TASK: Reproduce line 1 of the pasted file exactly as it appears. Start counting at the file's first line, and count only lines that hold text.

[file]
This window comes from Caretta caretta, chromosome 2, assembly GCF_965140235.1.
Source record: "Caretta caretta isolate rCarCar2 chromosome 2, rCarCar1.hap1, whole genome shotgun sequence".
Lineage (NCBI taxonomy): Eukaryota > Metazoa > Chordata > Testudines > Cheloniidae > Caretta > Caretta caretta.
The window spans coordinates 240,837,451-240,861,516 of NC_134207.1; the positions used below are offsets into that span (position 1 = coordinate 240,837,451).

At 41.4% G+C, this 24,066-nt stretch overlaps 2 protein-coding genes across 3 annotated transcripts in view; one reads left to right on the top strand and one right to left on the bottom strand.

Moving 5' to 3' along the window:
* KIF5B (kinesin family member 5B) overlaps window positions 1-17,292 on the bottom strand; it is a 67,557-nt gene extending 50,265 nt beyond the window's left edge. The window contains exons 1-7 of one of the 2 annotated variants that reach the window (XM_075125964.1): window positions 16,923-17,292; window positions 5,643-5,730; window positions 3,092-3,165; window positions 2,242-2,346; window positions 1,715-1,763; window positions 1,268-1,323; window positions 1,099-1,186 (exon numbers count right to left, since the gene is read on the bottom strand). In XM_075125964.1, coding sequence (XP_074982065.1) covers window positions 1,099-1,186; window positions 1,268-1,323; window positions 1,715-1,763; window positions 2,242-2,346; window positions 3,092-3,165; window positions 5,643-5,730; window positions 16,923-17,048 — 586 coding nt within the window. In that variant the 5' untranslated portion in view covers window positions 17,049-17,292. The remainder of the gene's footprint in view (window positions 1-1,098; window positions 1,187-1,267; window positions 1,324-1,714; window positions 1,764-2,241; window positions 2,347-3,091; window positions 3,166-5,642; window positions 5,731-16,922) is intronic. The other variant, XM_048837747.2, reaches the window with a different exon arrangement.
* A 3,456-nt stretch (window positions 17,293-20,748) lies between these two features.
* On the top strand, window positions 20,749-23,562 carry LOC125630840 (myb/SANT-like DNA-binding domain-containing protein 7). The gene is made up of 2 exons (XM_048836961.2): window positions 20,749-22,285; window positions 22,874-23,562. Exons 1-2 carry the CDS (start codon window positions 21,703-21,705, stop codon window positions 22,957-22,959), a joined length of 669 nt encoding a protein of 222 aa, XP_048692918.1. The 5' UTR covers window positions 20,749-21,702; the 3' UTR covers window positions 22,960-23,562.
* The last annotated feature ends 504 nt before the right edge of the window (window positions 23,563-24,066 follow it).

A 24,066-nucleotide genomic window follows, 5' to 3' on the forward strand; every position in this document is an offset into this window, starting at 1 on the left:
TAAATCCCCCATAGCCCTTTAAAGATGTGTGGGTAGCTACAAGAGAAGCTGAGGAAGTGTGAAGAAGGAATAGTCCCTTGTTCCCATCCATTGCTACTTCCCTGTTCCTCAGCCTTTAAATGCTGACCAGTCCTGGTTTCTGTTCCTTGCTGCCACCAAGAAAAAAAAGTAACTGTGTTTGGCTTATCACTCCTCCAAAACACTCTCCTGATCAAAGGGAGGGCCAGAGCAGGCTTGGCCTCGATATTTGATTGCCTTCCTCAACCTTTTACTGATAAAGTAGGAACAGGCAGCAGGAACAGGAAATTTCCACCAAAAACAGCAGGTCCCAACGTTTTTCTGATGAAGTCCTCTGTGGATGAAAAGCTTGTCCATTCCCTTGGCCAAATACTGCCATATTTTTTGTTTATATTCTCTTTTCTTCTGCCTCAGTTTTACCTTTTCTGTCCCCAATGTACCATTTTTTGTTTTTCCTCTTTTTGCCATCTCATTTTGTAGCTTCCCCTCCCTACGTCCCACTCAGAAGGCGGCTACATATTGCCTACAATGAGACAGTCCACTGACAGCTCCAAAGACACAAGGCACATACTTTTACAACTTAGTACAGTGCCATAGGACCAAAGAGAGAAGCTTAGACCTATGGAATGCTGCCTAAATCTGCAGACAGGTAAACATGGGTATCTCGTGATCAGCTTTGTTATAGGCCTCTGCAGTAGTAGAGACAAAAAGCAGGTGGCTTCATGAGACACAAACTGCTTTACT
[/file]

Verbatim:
This window comes from Caretta caretta, chromosome 2, assembly GCF_965140235.1.